Polishing the Silver


Christmas comes but once a year, as the song goes. And each year as the pre-Christmas days of December arrive, so does the near and dear spirit of mom Marion, who seems to hover very close to me throughout this time.

But it is not under the Christmas tree where we meet, it is in the kitchen. Two particular memories of mom wrap around me in the hub of her home — for her, it was the kitchen.  Silver polishing, we did side by side, conversing along the way as the sparkle appeared.

The second memory was of mom’s gigantic baking projects that lasted from before Thanksgiving, through Christmas and ending up on January 2 with a homemade angel food cake for me, my favorite kind.

I have blogged about each of these in past years on Napkinwriter and I reprint the story on polishing the silver. All of these things help me know that mom has truly never left me and guides me each time I pick up the rolling pin to roll out a new crust for my very popular apple pie.

Polishing the Silver

One of my daughters called me this morning while I was fixing our breakfast. She had just received news that was rather stressful. I felt her stress land in a deep part of me as I listened.  I handed the phone to her father and he listened as well. She had a full day of professional work to get through and at this time the best we could offer her was to focus on the day ahead, help all the patients she would be seeing and return home safely tonight to her family.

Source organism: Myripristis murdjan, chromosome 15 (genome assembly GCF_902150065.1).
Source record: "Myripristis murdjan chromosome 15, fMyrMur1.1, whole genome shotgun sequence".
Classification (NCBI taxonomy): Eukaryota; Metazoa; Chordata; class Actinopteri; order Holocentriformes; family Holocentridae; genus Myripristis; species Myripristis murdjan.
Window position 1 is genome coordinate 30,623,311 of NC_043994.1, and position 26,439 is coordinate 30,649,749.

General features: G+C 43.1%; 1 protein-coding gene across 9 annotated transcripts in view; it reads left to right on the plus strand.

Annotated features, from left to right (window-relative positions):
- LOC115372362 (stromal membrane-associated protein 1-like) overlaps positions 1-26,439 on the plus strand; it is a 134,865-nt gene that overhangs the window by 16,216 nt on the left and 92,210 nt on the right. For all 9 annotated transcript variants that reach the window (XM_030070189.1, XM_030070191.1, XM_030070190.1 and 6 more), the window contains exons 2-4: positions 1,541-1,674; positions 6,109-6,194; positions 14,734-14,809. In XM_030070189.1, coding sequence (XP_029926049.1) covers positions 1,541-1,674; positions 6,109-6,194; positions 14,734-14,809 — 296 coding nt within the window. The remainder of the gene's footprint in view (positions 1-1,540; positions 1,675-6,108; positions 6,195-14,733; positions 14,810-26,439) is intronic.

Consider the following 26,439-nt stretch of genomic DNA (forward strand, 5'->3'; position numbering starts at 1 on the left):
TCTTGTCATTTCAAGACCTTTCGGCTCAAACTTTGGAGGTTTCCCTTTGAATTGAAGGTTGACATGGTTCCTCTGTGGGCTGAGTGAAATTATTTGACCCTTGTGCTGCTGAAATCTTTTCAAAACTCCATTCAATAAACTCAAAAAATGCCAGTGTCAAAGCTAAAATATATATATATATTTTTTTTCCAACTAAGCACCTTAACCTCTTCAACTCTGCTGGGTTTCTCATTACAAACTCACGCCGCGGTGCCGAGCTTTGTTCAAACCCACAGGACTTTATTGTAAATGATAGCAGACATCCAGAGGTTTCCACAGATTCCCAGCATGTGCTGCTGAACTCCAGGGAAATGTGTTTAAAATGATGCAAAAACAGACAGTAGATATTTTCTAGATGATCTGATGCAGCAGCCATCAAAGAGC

We had our breakfast together and talked about a few of the items on the list we wanted to do today to get more settled in our new home. Hanging up wall pictures was at the top of the list. A house doesn’t seem like a home without them.

But first, I had a desire come over me to polish the silverware I had left out on the kitchen ledge. I wanted to do that before we got started on the other. This silverware is a small part of the twelve piece settings (two sets) from both my birth mother and the mom who raised me after her death.

We have not “entertained” as a way of life for a very long time. We have either moved away from family or moved back to smaller places so we tend to have large gatherings at my daughters’ homes instead of ours. Tom and I often eat our dinner in our TV chairs which some judge to be a bad habit, but we’re comfortable with it.

So…….I asked myself awhile back, “What am I saving the silver for!” Tom just  turned seventy years old and I am a mere year behind.